One of the most common expressions I hear in the entrepreneurial space is that business owners tend to “wear a lot of hats” — meaning they perform many different roles within their job as CEO.
This expression is so common because it’s true. And it’s especially relevant when it comes to running a business on your own, as a solopreneur.
When you’re the only employee in your business, it’s up to you to make sure your brand is thriving in all areas — from backend operations to marketing and everything in-between.
You also have to learn how to prioritize what matters most, when it matters most, if you want to get things done and keep the needle moving forward.
With that being said, today I’ll be sharing my top pieces of advice for starting and running a business as a “solopreneur” on the blog.
And remember — while it may be tricky at times, it’s not at all impossible to build a successful business on your own. It’s the way most CEOs start!
If you’re still in the early stages of business creation and planning, your first step is to create a business plan. This is essential when it comes to knowing where to direct your efforts and attention over the course of the following months (potentially years).
When you’re first starting out and you have to be in charge of everything, it can be difficult to know where to focus your energy. So make it simple by focusing first on the things that have the potential to make you money (like sales and content creation) and second on the things that help your brand as a whole, but don’t actively generate income (like designing your logo or going over your bookkeeping). These tasks are important, but your #1 priority is staying in communication with your customers and leading them to your product/service. This is how you actually make money in your business!
Oftentimes, people want to start a business because they believe it’ll result in immediate cash flow and freedom. But that just isn’t true. Running a business on your own is not for the easily distracted, and if your only motivation is money or time freedom, you’ll soon find that entrepreneurship may not be for you. But if you have a true passion for the brand you’re building and are willing to put the work in (even when it’s challenging), that discipline will pay off. A good way to turn your internal discipline into action is to create a schedule for how you plan to run your business. Dedicate specific tasks to specific days of the week, or try out an A/B schedule system.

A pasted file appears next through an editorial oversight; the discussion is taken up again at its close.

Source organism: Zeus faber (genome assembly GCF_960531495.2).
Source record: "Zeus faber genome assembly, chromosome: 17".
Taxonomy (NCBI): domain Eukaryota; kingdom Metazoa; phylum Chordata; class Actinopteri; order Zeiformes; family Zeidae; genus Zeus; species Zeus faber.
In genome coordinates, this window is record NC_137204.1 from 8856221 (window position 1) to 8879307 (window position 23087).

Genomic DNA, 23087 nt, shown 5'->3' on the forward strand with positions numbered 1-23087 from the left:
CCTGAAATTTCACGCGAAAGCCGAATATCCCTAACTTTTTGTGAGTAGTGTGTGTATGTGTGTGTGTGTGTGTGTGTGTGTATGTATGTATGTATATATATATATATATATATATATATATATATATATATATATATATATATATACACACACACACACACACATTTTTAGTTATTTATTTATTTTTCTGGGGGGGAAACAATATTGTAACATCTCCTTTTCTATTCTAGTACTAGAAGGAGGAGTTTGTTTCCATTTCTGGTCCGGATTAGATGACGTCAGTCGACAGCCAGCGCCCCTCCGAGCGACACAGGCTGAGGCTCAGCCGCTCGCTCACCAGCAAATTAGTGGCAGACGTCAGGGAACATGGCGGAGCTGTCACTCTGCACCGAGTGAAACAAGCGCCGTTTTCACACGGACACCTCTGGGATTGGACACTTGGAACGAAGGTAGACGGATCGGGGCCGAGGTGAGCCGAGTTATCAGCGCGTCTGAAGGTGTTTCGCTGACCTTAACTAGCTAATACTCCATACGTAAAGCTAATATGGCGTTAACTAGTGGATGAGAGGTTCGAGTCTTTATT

Running a business on your own doesn’t mean you can’t get help. Virtual independent contractors (like virtual assistants and online service providers) specialise in basically any skill-set you would need assistance with. This way, you don’t have to worry about bringing on a full-time employee — you can get help exactly when you need it. When you delegate the parts of business that aren’t in your “zone of genius”, you have even more time to focus on the money-generating activities we were just going over — without anything else on your “to-do” list suffering. Think about it like this: if you’re spending 20 hours a week learning web design, that’s 20 hours a week you could be putting towards marketing and bringing in new clients.
When you start running a business by yourself, it can feel like there’s no separation from work and your real life. It is SO important to create that separation intentionally and keep the work/life lines from becoming blurred, in order to avoid burnout and stay in a good headspace. Realize that YOU are the most valuable part of your business — so if you don’t take care of yourself, the whole operation suffers.
Ultimately, if you still find yourself feeling uncertain about where to direct your energy as a solo entrepreneur, bringing on a trusted mentor and business advisor can always help.
While I’m currently booked out for business coaching, you can join the waitlist for my coaching services or book a strategy session to address a specific area of concern in your business.
I hope you found this advice helpful!